SAN FRANCISCO -- You can talk about California Cuisine anywhere but in California. In fact, if you ask at a San Francisco restaurant what kind of food it serves, the answer is likely to be "not California cuisine."

Alice Waters goes a step further. Nouvelle cuisine is dead, I remind her; has California Cuisine died too? California Cuisine never existed, she announces.

Ah, c'mon.

Waters explains: The word cuisine implies structure, tradition, codification. "This was all experimentation."

So what was Chez Panisse cooking all these years that we considered it the mother of California Cuisine? Waters calls it Seasonal Cuisine, or Cuisine of the Market. The origin is Provencal, she says. But it moved from there. What we have been ignorantly calling California Cuisine is actually Mediterranean cooking with California ingredients. Waters emphasizes that the ingredients make a crucial difference -- California is, after all, the place where you can find carrots in four different colors, and wild strawberries both red and white.

Joyce Goldstein, once of Chez Panisse and now of Square One, admits that California Cuisine has existed, at least as a category. But now, she says, "California Cuisine is a category that should be dropped altogether." Like France's nouvelle cuisine, it carries a stigma from the early weird combinations chefs attempted. What does she think it should be called? "Eclectic" scares people, Goldstein says, and "international" bewilders them. Her impression of the current California cooking is much like Waters': "Mediterranean cuisine with California produce."

A lot of Mexican-inspired cooking is being done in the California kitchen. But it has always has been part of the California repertoire, and now has spread -- under the guise of Southwestern cooking -- to experimental kitchens around the country. At last spring's gala tribute to James Beard in New York, said Goldstein, "There were chiles in everything."

And Oriental cooking is being reinvented by San Francisco's American chefs, but more on that next week.

But those are cuisines that are taken for granted in California. Nothing to get excited about here. There is, however, a new direction emerging. The strongest accent in San Francisco's experimental American kitchens now is Italian. Chez Panisse has a chef with an Italian name, one is frequently reminded. Zuni has Italian in its soul. Square One serves a regional Italian dinner every Wednesday.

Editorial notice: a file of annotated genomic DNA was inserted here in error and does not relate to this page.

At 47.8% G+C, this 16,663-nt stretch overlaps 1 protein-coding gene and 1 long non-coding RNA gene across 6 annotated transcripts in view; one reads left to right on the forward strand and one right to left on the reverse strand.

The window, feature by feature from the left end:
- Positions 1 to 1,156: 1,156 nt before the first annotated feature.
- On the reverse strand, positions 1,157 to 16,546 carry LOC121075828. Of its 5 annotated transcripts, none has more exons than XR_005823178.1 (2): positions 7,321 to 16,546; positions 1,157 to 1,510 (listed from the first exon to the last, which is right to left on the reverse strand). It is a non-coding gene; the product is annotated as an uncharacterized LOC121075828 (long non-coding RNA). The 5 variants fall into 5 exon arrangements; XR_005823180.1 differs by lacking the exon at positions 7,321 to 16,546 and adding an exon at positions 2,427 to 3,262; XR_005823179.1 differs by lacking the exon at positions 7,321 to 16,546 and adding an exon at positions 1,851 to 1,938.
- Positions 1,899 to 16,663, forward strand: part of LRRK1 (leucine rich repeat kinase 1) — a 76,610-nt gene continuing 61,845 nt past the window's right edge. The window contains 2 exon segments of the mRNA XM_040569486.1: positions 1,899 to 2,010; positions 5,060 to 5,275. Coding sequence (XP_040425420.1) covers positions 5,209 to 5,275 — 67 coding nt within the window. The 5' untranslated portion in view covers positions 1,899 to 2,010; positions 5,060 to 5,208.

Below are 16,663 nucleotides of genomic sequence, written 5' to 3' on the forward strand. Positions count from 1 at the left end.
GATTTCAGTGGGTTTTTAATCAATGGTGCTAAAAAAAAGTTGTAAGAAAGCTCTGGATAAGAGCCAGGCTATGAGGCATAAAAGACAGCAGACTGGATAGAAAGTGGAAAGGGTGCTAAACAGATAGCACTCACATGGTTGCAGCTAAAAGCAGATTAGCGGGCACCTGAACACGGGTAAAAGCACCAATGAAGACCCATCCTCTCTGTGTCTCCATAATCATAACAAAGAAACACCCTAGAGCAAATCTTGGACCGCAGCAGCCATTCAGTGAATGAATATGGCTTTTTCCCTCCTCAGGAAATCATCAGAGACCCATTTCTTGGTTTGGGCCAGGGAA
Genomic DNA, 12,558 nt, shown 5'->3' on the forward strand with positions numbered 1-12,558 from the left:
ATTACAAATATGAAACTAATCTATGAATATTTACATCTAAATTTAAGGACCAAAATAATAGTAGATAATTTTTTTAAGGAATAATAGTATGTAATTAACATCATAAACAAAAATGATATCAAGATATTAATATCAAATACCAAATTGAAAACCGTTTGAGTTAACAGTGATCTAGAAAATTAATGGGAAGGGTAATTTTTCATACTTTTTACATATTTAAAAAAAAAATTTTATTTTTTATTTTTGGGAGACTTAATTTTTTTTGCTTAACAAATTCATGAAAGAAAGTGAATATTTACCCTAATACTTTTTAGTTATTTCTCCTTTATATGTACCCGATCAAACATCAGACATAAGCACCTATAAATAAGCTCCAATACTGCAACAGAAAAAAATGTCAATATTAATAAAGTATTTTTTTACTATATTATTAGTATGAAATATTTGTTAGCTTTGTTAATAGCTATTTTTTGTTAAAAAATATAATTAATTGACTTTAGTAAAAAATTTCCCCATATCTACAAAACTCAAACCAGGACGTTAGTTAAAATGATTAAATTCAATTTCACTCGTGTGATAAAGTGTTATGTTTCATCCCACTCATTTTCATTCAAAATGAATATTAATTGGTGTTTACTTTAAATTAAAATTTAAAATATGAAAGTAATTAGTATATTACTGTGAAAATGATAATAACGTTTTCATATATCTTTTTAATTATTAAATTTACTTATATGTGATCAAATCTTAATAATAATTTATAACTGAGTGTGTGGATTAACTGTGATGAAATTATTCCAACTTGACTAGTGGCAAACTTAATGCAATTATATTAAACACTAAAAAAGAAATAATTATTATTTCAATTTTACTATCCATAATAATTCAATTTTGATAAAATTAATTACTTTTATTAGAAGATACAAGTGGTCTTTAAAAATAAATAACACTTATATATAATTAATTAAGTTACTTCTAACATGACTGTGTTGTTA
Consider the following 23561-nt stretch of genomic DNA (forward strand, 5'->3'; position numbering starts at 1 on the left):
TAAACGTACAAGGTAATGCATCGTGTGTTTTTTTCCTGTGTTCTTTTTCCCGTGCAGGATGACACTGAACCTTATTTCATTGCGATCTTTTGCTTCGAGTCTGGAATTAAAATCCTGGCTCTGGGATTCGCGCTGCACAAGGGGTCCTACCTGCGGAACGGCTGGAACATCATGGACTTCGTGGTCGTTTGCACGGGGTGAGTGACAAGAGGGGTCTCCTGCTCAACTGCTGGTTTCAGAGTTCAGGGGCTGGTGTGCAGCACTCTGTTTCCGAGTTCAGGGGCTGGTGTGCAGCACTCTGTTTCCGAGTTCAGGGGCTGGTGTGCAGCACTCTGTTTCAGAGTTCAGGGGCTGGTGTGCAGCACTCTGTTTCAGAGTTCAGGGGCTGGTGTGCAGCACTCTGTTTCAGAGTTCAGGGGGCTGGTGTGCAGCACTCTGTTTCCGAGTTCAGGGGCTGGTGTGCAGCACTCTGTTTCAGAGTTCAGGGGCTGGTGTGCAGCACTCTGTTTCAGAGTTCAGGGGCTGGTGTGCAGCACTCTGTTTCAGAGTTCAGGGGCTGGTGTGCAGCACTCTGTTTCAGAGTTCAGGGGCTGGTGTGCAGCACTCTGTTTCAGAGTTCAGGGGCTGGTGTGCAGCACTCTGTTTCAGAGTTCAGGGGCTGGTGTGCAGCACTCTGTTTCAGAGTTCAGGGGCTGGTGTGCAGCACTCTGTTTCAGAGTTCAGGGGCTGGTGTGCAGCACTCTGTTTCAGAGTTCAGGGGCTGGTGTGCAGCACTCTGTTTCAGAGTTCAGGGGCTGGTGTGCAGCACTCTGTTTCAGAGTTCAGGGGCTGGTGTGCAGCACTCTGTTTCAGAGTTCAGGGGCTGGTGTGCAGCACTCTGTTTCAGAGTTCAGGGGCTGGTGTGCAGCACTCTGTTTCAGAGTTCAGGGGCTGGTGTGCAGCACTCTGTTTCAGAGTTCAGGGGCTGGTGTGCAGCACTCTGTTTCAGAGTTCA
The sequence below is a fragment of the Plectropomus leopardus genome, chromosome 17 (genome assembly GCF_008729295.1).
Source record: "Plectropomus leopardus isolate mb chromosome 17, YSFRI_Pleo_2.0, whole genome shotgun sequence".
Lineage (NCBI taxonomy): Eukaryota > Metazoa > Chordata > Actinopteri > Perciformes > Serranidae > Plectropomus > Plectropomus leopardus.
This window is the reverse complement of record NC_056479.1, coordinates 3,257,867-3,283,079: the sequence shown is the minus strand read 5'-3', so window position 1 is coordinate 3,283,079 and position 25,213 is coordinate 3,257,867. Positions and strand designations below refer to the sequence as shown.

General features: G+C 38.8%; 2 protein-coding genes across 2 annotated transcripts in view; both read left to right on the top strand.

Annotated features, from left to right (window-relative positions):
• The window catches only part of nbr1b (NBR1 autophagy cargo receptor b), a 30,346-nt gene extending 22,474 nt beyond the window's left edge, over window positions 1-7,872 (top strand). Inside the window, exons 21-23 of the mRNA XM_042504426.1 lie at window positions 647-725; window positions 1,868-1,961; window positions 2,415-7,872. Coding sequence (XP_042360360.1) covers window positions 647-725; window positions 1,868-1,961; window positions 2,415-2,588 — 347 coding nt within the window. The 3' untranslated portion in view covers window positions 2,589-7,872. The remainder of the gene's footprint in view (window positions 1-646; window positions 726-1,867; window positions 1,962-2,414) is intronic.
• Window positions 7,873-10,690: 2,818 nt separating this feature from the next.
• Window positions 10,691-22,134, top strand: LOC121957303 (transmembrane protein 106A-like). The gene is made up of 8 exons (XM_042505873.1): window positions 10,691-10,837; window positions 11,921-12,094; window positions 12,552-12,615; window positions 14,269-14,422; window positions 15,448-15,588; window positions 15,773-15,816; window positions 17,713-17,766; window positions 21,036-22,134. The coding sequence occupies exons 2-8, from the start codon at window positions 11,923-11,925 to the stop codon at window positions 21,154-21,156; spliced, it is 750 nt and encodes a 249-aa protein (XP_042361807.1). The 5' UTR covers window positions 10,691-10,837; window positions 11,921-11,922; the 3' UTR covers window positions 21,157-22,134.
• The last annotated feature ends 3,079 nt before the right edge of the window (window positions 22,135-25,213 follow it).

Risotto has become commonplace. Polenta is everywhere from the vegetarian restaurant, Greens, to the Southwestern-early California restaurant, Tortola (which serves it with black beans and salsa).

No wonder. Italian polenta sounds a lot better than cornmeal mush.

Tabletalk The reason San Francisco has all those hills, I have come to realize, is to help people burn off calories so they can eat more of the Bay Area's food. The problem is that not only are there countless compelling restaurants, there are aromas and sights to draw you in for snacks on almost every block. It's hard to avoid stopping off for just a taste of something on the way down the street to your dinner destination. Here's some of what tempts me on the streets of San Francisco:

Italian bread bakeries are proliferating in San Francisco, and their repertoires are so extensive that a bakery in Rome or Florence would be hard-pressed to match the variety. As a tourist, I don't have a use for the big crusty loaves which look so wonderful at Il Fornaio bakeries. So I settle for a square of country-textured foccaccio, or maybe a square of each flavor of the day.

Many French pastries look much prettier than they taste, and La Nouvelle Patisserie falls prey to this fault, particularly in its quiches. But even in France I haven't found a better breakfast pastry than its apricot custard danish -- made not with the same spongy yeast dough as the sweet rolls but with flaky buttery croissant dough.

I'm from oyster country, but no oyster country can compete with the fascinating selection at Pacific Heights Bar & Grill, where on a bad day there may be only 10 kinds of oysters, on a good day twice that. They come from every coast of the U.S., and range from tiny Olympias to those giant ones sometimes called knife-and-fork oysters. The staff really knows its stuff, and you could hardly escape a snack at the Pacific Heights Bar & Grill oyster bar without considering it an education.


2 tablespoons olive oil

1/2 pound pancetta, diced (substitute bacon if necessary)

2 small red onions, sliced thin

4 cloves garlic, minced

8 whole pumate (sun-dried tomatoes in olive oil), julienned

3/4 cup basil, shredded, loosely packed

3/4 pound fedelini (or spaghettini or spaghetti)

Freshly ground black pepper to taste

Parmesan cheese (optional)

Heat olive oil in a saute' pan and render pancetta until cooked but not crisp. Add onions, and cook until tender, about 3 minutes. Add garlic and saute' briefly, but do not let it brown. Add pumate and 3/4 of the basil.

Cook the pasta.

Toss the sauce ingredients with the well drained pasta. Add black pepper. (Salt will probably not be necessary as the pancetta and pumate contain a lot of salt.) Sprinkle with remaining basil. Add parmesan cheese if desired.

1987, Washington Post Writers Group